Grow light

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Dual spectrum compact fluorescent grow light. Actual length is about 40 cm (16 in)

A grow light or plant light is an artificial light source, generally an electric light, designed to stimulate plant growth by emitting an electromagnetic spectrum appropriate for photosynthesis. Grow lights are used in applications where there is either no naturally occurring light, or where supplemental light is required. For example, in the winter months when the available hours of daylight may be insufficient for the desired plant growth, lights are used to extend the time the plants receive light. If plants do not receive enough light, they will grow long and spindly.

Grow lights either attempt to provide a light spectrum similar to that of the sun, or to provide a spectrum that is more tailored to the needs of the plants being cultivated. Outdoor conditions are mimicked with varying colour, temperatures and spectral outputs from the grow light, as well as varying the lumen output (intensity) of the lamps. Depending on the type of plant being cultivated, the stage of cultivation (e.g., the germination/vegetative phase or the flowering/fruiting phase), and the photoperiod required by the plants, specific ranges of spectrum, luminous efficacy and colour temperature are desirable for use with specific plants and time periods.

Russian botanist Andrei Famintsyn was the first to use artificial light for plant growing and research (1868).

Typical Usage[edit]

Grow lights are used for horticulture, indoor gardening, plant propagation and food production, including indoor hydroponics and aquatic plants. Although most grow lights are used on an industrial level, they can also be used in households.

According to the inverse-square law, the intensity of light radiating from a point source (in this case a bulb) that reaches a surface is inversely proportional to the square of the surface's distance from the source (if an object is twice as far away, it receives only a quarter the light) which is a serious hurdle for indoor growers, and many techniques are employed to use light as efficiently as possible. Reflectors are thus often used in the lights to maximize light efficiency. Plants or lights are moved as close together as possible so that they receive equal lighting and that all light coming from the lights falls on the plants rather than on the surrounding area.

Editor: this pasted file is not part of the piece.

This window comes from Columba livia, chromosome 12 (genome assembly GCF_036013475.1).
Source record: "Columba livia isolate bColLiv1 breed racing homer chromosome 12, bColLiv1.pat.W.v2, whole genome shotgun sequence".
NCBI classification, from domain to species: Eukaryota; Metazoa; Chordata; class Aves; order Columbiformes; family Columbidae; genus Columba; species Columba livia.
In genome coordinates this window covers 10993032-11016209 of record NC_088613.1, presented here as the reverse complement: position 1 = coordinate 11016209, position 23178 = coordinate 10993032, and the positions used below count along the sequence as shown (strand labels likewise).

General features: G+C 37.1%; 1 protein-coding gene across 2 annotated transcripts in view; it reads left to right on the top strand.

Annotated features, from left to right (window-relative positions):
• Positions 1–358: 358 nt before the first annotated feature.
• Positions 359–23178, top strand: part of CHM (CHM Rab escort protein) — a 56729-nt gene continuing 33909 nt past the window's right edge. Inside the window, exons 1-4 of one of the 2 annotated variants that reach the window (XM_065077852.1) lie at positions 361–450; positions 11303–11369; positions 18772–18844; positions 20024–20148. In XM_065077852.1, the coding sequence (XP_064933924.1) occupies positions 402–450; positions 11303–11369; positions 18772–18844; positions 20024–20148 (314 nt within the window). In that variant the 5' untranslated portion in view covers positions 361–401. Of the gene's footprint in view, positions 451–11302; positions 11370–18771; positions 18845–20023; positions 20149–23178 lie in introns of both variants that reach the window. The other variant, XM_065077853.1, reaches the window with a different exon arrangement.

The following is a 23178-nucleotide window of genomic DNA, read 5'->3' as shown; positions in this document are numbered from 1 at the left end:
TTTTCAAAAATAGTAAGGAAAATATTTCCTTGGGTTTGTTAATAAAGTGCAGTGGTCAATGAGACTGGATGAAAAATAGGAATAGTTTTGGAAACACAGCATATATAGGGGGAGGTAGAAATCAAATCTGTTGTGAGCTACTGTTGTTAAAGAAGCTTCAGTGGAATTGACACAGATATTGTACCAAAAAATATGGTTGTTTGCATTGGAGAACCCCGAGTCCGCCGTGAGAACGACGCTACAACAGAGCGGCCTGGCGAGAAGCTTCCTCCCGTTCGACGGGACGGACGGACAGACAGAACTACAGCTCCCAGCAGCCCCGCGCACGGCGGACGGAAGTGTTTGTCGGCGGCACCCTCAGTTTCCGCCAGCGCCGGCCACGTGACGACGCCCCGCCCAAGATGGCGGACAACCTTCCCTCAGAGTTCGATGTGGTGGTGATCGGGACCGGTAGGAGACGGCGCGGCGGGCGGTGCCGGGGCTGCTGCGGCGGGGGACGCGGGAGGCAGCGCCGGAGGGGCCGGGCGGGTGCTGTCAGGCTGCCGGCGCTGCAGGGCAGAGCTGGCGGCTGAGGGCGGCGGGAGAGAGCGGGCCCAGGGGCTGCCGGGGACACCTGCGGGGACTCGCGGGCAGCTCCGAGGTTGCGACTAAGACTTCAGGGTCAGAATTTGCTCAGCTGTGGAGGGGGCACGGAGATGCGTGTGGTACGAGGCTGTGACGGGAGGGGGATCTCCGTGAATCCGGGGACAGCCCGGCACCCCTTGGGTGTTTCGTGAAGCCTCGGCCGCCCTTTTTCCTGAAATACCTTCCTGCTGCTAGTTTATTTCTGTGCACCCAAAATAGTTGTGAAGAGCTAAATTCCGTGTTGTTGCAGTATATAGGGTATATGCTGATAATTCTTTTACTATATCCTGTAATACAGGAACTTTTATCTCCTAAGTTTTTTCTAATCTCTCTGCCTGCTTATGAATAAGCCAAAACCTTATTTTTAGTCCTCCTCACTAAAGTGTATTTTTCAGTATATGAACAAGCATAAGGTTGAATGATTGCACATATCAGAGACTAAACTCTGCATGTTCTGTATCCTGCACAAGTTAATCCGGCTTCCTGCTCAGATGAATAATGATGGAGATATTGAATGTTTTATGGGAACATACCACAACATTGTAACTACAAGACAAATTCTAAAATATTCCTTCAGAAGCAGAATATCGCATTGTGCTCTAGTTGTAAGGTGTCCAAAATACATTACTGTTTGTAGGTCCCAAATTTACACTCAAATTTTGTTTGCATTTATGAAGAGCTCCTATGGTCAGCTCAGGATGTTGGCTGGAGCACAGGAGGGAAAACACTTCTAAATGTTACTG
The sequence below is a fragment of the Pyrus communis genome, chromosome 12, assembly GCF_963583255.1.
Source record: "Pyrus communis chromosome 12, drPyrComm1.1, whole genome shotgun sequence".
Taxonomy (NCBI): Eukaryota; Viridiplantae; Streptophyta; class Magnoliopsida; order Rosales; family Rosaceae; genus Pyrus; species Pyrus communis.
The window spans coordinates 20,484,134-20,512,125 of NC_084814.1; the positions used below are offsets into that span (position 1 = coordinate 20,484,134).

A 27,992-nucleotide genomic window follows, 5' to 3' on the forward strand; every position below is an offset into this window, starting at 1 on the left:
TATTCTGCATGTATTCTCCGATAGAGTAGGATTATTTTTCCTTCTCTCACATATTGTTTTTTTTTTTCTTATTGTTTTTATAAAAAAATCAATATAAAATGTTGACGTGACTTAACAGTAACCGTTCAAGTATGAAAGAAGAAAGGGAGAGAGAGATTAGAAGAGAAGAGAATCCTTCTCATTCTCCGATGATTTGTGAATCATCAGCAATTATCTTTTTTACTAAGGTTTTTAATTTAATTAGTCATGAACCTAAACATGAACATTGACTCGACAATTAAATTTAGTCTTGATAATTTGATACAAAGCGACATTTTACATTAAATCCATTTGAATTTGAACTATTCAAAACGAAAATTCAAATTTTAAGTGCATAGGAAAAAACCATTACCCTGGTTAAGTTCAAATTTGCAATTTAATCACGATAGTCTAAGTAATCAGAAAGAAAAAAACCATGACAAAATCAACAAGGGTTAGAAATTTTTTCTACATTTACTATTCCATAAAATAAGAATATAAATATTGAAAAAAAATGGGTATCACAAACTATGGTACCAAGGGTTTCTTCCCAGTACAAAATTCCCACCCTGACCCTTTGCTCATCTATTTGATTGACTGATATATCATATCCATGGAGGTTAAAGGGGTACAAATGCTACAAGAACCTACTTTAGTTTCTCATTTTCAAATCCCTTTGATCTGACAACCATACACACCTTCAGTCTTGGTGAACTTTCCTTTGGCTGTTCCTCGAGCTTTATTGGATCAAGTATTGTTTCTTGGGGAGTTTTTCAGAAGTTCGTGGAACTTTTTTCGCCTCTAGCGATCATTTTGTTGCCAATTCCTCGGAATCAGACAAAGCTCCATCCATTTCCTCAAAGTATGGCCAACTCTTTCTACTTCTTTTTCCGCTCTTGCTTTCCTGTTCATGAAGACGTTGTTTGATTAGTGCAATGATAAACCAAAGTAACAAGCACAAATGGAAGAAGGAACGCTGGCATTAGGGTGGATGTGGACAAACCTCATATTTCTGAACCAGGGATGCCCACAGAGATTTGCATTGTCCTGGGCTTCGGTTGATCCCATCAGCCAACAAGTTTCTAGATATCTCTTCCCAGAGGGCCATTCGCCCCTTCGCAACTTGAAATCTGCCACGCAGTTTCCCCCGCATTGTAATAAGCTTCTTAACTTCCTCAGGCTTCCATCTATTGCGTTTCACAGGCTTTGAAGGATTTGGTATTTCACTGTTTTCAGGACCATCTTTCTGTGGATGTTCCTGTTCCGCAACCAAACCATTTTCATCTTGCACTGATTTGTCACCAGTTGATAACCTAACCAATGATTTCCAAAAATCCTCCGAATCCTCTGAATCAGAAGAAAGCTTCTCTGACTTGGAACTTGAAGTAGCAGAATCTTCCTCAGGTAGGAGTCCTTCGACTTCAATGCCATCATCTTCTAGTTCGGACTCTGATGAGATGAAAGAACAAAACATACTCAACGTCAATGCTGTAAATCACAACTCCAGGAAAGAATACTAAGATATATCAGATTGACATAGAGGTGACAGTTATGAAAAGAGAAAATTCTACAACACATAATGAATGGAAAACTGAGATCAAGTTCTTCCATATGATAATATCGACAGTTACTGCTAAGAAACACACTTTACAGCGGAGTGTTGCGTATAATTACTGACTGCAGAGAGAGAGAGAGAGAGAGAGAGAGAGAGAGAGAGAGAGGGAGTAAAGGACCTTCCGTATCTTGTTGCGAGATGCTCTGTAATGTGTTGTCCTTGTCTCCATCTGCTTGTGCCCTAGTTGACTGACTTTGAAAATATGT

Example of an HPS grow light set up in a grow tent. The setup includes a carbon filter to remove odors, and ducting to exhaust hot air using a powerful exhaust fan.

A range of bulb types can be used as grow lights, such as incandescents, fluorescent lights, high-intensity discharge lamps (HID), and light-emitting diodes (LED). Today, the most widely used lights for professional use are HIDs and fluorescents. Indoor flower and vegetable growers typically use high-pressure sodium (HPS/SON) and metal halide (MH) HID lights, but fluorescents and LEDs are replacing metal halides due to their efficiency and economy.[citation needed]

Metal halide lights are regularly used for the vegetative phase of plant growth, as they emit larger amounts of blue and ultraviolet radiation.[1][2] With the introduction of Ceramic Metal Halide lighting and full-spectrum Metal Halide lighting, they are increasingly being utilized as an exclusive source of light for both vegetative and reproductive growth stages. Blue spectrum light may trigger a greater vegetative response in plants.[3][4][5]

High-pressure sodium lights are also used as a single source of light throughout the vegetative and reproductive stages. As well, they may be used as an amendment to full-spectrum lighting during the reproductive stage. Red spectrum light may trigger a greater flowering response in plants.[6] If high-pressure sodium lights are used for the vegetative phase, plants grow slightly more quickly, but will have longer internodes, and may be longer overall.

In recent years LED technology has been introduced into the grow light market. By designing an indoor grow light using diodes, specific wavelengths of light can be produced. NASA has tested LED grow lights for their high efficiency in growing food in space for extraterrestrial colonization. Findings showed that plants are affected by light in the red, green and blue parts of the visible light spectrum.[7][8]

Common Types of Grow Lights[edit]

High Intensity Discharge (HID) Lights[edit]

While fluorescent lighting used to be the most common type of indoor grow light, HID lights are now the most popular.[9] High intensity discharge lamps out-perform all other lamps in their lumen-per-watt efficiency.[10] There are several different types of HID lights including mercury vapor, metal halide, high pressure sodium and conversion bulbs. Metal Halide and HPS lamps produce a color spectrum that is somewhat comparable to the sun and can be used to grow plants. Mercury vapor lamps were the first type of HIDs and were widely used for street lighting, but when it comes to indoor gardening they produce a relatively poor spectrum for plant growth so they have been mostly replaced by other types of HIDs for growing plants. [10]

All HID grow lights require a ballast to operate, and each ballast has a particular wattage. Popular HID wattages include 150W, 250W, 400W, 600W and 1000W. Of all the sizes, 600W HID lights are the most electrically efficient as far as light produced, followed by 1000W. A 600W HPS produces 7% more light (watt-for-watt) than a 1000W HPS.[10]

Although all HID lamps work on the same principle, the different types of bulbs have different starting and voltage requirements, as well as different operating characteristics and physical shape. Because of this a bulb won't work properly unless it's using a matching ballast, even if the bulb will physically screw in. In addition to producing lower levels of light, mismatched bulbs and ballasts will stop working early, or may even burn out immediately.[10]